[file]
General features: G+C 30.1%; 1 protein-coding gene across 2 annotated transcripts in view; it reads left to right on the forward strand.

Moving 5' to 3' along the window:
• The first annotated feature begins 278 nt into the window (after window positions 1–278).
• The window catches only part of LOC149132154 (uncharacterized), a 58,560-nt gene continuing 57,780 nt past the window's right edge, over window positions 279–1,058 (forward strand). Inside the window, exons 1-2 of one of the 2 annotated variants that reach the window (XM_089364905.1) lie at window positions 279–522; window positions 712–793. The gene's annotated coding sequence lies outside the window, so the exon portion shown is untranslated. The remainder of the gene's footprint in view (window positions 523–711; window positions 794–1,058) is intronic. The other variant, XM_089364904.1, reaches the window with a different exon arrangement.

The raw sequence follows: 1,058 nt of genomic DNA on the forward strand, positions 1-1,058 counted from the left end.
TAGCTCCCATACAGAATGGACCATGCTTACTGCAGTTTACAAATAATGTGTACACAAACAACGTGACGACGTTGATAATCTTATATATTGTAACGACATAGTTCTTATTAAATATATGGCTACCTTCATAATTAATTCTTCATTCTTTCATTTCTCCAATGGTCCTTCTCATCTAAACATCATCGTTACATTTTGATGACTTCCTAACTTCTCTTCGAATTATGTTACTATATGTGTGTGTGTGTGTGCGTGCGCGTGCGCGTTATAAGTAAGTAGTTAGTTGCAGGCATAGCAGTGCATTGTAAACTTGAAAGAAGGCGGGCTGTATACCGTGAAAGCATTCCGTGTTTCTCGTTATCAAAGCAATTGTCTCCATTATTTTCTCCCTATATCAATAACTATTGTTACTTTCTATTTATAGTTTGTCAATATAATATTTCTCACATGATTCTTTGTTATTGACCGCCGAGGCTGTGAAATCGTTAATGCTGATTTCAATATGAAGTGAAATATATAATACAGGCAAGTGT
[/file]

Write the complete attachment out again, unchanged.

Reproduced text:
General features: G+C 30.1%; 1 protein-coding gene across 2 annotated transcripts in view; it reads left to right on the forward strand.

Moving 5' to 3' along the window:
• The first annotated feature begins 278 nt into the window (after window positions 1–278).
• The window catches only part of LOC149132154 (uncharacterized), a 58,560-nt gene continuing 57,780 nt past the window's right edge, over window positions 279–1,058 (forward strand). Inside the window, exons 1-2 of one of the 2 annotated variants that reach the window (XM_089364905.1) lie at window positions 279–522; window positions 712–793. The gene's annotated coding sequence lies outside the window, so the exon portion shown is untranslated. The remainder of the gene's footprint in view (window positions 523–711; window positions 794–1,058) is intronic. The other variant, XM_089364904.1, reaches the window with a different exon arrangement.

The raw sequence follows: 1,058 nt of genomic DNA on the forward strand, positions 1-1,058 counted from the left end.
TAGCTCCCATACAGAATGGACCATGCTTACTGCAGTTTACAAATAATGTGTACACAAACAACGTGACGACGTTGATAATCTTATATATTGTAACGACATAGTTCTTATTAAATATATGGCTACCTTCATAATTAATTCTTCATTCTTTCATTTCTCCAATGGTCCTTCTCATCTAAACATCATCGTTACATTTTGATGACTTCCTAACTTCTCTTCGAATTATGTTACTATATGTGTGTGTGTGTGTGCGTGCGCGTGCGCGTTATAAGTAAGTAGTTAGTTGCAGGCATAGCAGTGCATTGTAAACTTGAAAGAAGGCGGGCTGTATACCGTGAAAGCATTCCGTGTTTCTCGTTATCAAAGCAATTGTCTCCATTATTTTCTCCCTATATCAATAACTATTGTTACTTTCTATTTATAGTTTGTCAATATAATATTTCTCACATGATTCTTTGTTATTGACCGCCGAGGCTGTGAAATCGTTAATGCTGATTTCAATATGAAGTGAAATATATAATACAGGCAAGTGT